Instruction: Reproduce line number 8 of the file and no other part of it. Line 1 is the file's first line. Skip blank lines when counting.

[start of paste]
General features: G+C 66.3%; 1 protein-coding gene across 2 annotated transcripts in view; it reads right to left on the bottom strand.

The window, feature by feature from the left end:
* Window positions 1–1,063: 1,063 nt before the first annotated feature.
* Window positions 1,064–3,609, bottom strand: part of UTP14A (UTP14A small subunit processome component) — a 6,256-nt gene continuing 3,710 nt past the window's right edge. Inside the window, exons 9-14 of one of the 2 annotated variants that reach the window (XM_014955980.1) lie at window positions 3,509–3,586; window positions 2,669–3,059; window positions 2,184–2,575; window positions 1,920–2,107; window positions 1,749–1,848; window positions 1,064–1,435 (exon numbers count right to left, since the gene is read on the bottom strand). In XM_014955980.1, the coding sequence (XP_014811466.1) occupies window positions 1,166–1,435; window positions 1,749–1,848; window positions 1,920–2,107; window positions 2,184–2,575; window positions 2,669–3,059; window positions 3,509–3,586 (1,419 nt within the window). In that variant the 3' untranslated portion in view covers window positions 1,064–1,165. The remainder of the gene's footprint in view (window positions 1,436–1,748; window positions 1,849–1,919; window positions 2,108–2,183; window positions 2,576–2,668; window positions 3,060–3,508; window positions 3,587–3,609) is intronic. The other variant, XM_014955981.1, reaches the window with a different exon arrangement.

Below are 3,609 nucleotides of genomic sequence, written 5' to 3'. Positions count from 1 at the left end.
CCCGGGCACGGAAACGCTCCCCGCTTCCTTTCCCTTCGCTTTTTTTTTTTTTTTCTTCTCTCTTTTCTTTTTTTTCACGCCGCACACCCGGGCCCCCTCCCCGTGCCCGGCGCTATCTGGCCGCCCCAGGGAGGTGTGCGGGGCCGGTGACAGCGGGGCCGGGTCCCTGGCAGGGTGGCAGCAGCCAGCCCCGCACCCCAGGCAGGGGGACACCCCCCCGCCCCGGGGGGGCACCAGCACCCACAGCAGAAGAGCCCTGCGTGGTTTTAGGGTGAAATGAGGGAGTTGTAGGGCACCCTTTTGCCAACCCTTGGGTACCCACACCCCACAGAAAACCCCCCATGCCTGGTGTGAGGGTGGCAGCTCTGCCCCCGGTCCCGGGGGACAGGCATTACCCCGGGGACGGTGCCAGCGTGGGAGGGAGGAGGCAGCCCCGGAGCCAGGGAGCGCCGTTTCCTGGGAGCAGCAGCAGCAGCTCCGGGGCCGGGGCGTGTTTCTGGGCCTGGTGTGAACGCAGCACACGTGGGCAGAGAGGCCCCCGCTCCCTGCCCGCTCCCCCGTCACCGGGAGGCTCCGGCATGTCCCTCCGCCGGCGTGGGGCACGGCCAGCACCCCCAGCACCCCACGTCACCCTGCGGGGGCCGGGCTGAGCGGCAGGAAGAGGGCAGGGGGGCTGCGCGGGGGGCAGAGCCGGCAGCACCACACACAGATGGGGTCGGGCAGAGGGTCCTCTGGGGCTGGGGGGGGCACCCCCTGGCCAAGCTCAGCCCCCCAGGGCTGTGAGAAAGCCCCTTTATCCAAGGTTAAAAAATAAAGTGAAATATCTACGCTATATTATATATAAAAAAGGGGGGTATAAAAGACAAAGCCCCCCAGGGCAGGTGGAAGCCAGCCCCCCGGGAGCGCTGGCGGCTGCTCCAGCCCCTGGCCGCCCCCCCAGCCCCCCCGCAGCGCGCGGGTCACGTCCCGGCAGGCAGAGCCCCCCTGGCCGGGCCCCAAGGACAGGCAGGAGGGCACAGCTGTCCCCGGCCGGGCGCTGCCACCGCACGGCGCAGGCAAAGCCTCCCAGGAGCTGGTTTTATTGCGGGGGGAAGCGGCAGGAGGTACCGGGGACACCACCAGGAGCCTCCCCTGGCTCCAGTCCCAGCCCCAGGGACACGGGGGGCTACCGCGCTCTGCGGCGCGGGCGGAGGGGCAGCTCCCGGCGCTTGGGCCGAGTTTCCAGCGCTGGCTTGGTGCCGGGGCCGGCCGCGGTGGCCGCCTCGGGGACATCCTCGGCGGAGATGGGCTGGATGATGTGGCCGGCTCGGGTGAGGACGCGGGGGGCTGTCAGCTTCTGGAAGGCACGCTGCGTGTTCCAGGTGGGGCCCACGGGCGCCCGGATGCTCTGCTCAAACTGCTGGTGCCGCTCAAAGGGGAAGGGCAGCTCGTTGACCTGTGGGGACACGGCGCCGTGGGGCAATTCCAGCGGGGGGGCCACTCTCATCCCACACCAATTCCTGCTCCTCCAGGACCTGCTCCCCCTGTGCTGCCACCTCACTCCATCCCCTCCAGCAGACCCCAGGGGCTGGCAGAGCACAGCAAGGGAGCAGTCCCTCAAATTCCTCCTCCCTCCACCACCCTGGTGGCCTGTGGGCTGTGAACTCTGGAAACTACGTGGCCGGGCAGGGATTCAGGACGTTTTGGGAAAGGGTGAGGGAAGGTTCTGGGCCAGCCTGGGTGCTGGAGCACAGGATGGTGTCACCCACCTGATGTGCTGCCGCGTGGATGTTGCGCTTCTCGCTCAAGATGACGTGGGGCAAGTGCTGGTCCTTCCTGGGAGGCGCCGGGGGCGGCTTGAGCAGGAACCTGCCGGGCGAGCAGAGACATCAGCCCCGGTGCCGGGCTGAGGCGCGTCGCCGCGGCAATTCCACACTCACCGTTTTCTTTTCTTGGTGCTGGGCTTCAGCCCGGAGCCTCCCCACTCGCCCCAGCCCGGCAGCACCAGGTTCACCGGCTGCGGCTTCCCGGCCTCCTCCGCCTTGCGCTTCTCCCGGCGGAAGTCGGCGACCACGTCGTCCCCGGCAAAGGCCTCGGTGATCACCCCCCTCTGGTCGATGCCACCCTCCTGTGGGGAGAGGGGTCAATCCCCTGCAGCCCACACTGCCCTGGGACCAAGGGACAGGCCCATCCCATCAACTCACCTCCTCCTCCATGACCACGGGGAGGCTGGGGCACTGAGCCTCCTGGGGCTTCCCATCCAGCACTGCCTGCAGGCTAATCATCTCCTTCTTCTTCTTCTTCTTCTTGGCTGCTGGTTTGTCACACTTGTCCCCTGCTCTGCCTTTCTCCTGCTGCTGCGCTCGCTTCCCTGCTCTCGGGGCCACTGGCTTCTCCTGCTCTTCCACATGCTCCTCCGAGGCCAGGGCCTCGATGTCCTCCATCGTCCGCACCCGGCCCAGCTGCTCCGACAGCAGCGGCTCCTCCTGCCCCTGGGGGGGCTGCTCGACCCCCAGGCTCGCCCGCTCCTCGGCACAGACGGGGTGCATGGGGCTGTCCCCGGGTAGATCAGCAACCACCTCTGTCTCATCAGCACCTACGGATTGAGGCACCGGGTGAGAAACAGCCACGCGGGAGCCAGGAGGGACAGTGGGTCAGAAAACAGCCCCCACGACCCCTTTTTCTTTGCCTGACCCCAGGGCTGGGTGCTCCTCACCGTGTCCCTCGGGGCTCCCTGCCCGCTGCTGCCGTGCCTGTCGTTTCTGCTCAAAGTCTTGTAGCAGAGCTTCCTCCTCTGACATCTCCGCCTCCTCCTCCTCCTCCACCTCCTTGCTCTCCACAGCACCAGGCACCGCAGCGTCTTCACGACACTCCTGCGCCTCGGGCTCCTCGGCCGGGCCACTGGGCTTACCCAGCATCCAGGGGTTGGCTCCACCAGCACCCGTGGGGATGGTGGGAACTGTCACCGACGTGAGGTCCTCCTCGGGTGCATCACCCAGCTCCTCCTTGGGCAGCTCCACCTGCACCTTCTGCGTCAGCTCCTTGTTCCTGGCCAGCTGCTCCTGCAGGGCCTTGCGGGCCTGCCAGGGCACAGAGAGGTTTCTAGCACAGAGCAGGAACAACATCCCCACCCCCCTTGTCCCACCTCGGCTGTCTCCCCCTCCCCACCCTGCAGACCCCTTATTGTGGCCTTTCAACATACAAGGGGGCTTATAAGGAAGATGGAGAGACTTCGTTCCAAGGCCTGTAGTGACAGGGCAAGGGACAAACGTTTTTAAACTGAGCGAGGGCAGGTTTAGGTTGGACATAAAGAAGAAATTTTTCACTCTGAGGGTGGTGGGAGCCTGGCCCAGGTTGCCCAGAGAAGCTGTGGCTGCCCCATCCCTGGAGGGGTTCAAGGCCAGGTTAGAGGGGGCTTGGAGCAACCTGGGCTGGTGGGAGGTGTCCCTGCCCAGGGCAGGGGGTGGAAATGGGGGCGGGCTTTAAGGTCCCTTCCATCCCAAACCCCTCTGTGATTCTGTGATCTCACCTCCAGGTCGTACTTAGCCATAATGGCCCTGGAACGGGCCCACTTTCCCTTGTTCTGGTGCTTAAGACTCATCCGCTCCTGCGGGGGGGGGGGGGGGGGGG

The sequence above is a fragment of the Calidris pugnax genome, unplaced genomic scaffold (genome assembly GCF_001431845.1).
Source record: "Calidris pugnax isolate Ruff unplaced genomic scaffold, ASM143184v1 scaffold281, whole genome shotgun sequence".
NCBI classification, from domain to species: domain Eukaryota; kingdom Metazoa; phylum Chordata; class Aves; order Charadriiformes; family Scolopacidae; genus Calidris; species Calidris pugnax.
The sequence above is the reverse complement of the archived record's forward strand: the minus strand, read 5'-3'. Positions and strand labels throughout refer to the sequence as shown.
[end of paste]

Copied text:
Source record: "Calidris pugnax isolate Ruff unplaced genomic scaffold, ASM143184v1 scaffold281, whole genome shotgun sequence".